In this 2010 Ted Talk, David McCandless provides a great example of transforming data into a story. Here are some of the data topics covered.

  • Billion dollar-o-gram What is money spent on?
  • Global media panic (SARS, Swine flu, asteroids, killer wasps, …), pay attention to the gap
  • What country has the most soldiers (per population)?
  • Nutritional Supplement data
  • And More…

This video is worth the 18 minutes. Enjoy!

Challenge To Future Developers: Start Storing More Data

Dear Future Developers

Please store as much data as possible. Do not worry about the cost of the extra storage disks. The value in the data will far outweigh the cost of the hardware. Here are some examples of data that could be stored but is typically not.

Start storing data about the order in which pages on your site get visited. Where do visitors most often land, and where do they go from there? Is there a path that leads to visitors becoming customers? Is there a path that leads to visitors leaving? Both would be good to know. Given enough of this data, it would be possible to predict what pages eventually lead to the most customers.

Start storing log information to a database. Some places do this, but far too many do not. As developers, this should get a higher priority. It is never fun to go debug a problem only to find the log file has been overwritten. Setting up a database for this would definitely save on debug time. Plus, the log data could possibly be helpful for determining trends or parts of the system that frequently have issues. It is important to remember that not all bugs produce errors, thus it is important to store all the log data.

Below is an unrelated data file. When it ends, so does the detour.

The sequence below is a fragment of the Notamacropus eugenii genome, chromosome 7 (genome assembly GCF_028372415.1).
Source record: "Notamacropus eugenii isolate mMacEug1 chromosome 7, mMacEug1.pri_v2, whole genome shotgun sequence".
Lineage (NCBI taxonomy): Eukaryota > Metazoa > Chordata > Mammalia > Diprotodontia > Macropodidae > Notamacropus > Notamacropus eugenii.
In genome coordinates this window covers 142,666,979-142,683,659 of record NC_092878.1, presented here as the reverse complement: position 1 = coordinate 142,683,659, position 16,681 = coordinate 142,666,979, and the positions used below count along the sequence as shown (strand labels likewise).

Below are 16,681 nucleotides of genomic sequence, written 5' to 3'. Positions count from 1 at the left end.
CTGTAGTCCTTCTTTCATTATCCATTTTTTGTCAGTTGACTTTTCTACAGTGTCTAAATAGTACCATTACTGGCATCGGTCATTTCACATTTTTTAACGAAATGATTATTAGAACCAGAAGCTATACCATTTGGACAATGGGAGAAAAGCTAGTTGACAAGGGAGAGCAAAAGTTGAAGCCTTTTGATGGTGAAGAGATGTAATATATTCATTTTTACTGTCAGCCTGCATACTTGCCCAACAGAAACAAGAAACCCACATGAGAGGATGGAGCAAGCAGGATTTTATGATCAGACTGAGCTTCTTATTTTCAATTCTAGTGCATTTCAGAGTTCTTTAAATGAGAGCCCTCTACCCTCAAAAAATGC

Start storing data about the errors that occur and what(screen/page) caused the error. This information is typically stored in log file somewhere. It is too frequently lost after a couple days. It would be much better to store this information in a database for archival purposes. This is closely related to the previous paragraph.

Start storing information about which fields on a form get updated. Then you can notice if users are constantly returning to the same form to update a different field. Maybe the user was unaware that both fields can be updated simultaneously. Rearranging the fields might create a better user experience, and it will decrease the amount of updates hitting the database.

Start storing data about which buttons and links users click. This is not just the pages visited but the actual user actions. A good web analytics program can cover some of this, but why not store all of it yourself. Then you can do with it as you please. It would be great to know for your site what buttons users click the most? Is it the color, location, neither, or both that determine a popular button? What buttons and links never get clicked? How frequently does the same user click each button? If a user continues to come back and click the same button, it may indicate a navigation issue. There are some nice usability enhancements that can be made with this data.

Start storing data that you cannot immediately see as useful. The bigdata movement is continually showing the advantage of having more data. You never know when or for what the data will be useful.

Many of the current NoSQL choices would be good candidates to store the above data. This data will obviously grow very quickly, and speedy inserts are a must. Therefore, a database like MongoDB, Cassandra or Redis might be a good choice.

What other data do you think could be collected? I am sure there are lots of other possibilities. Also, I am going to take myself up on this challenge. I would like to store more information about the software I build.


Ryan Swanstrom